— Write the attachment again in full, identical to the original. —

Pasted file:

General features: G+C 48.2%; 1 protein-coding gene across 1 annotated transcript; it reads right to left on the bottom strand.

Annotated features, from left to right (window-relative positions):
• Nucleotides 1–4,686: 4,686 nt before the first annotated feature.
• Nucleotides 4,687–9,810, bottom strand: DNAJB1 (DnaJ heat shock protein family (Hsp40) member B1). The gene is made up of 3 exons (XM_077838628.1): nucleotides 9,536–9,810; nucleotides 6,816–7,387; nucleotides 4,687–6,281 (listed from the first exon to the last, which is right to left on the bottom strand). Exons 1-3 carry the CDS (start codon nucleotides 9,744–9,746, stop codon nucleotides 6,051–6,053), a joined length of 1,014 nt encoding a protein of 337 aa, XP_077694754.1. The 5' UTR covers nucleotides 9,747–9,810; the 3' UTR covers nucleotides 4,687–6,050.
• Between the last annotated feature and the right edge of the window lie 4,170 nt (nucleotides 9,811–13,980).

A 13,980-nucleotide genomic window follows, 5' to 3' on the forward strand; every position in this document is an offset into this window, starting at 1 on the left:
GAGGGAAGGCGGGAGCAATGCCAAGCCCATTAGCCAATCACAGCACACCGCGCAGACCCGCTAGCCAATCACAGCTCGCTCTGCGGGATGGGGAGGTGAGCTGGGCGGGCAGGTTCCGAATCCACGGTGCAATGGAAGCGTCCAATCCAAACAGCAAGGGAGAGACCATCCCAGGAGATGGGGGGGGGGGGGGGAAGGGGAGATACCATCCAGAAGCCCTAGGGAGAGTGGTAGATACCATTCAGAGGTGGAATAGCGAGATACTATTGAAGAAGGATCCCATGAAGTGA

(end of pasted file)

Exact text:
General features: G+C 48.2%; 1 protein-coding gene across 1 annotated transcript; it reads right to left on the bottom strand.

Annotated features, from left to right (window-relative positions):
• Nucleotides 1–4,686: 4,686 nt before the first annotated feature.
• Nucleotides 4,687–9,810, bottom strand: DNAJB1 (DnaJ heat shock protein family (Hsp40) member B1). The gene is made up of 3 exons (XM_077838628.1): nucleotides 9,536–9,810; nucleotides 6,816–7,387; nucleotides 4,687–6,281 (listed from the first exon to the last, which is right to left on the bottom strand). Exons 1-3 carry the CDS (start codon nucleotides 9,744–9,746, stop codon nucleotides 6,051–6,053), a joined length of 1,014 nt encoding a protein of 337 aa, XP_077694754.1. The 5' UTR covers nucleotides 9,747–9,810; the 3' UTR covers nucleotides 4,687–6,050.
• Between the last annotated feature and the right edge of the window lie 4,170 nt (nucleotides 9,811–13,980).

A 13,980-nucleotide genomic window follows, 5' to 3' on the forward strand; every position in this document is an offset into this window, starting at 1 on the left:
GAGGGAAGGCGGGAGCAATGCCAAGCCCATTAGCCAATCACAGCACACCGCGCAGACCCGCTAGCCAATCACAGCTCGCTCTGCGGGATGGGGAGGTGAGCTGGGCGGGCAGGTTCCGAATCCACGGTGCAATGGAAGCGTCCAATCCAAACAGCAAGGGAGAGACCATCCCAGGAGATGGGGGGGGGGGGGGGAAGGGGAGATACCATCCAGAAGCCCTAGGGAGAGTGGTAGATACCATTCAGAGGTGGAATAGCGAGATACTATTGAAGAAGGATCCCATGAAGTGA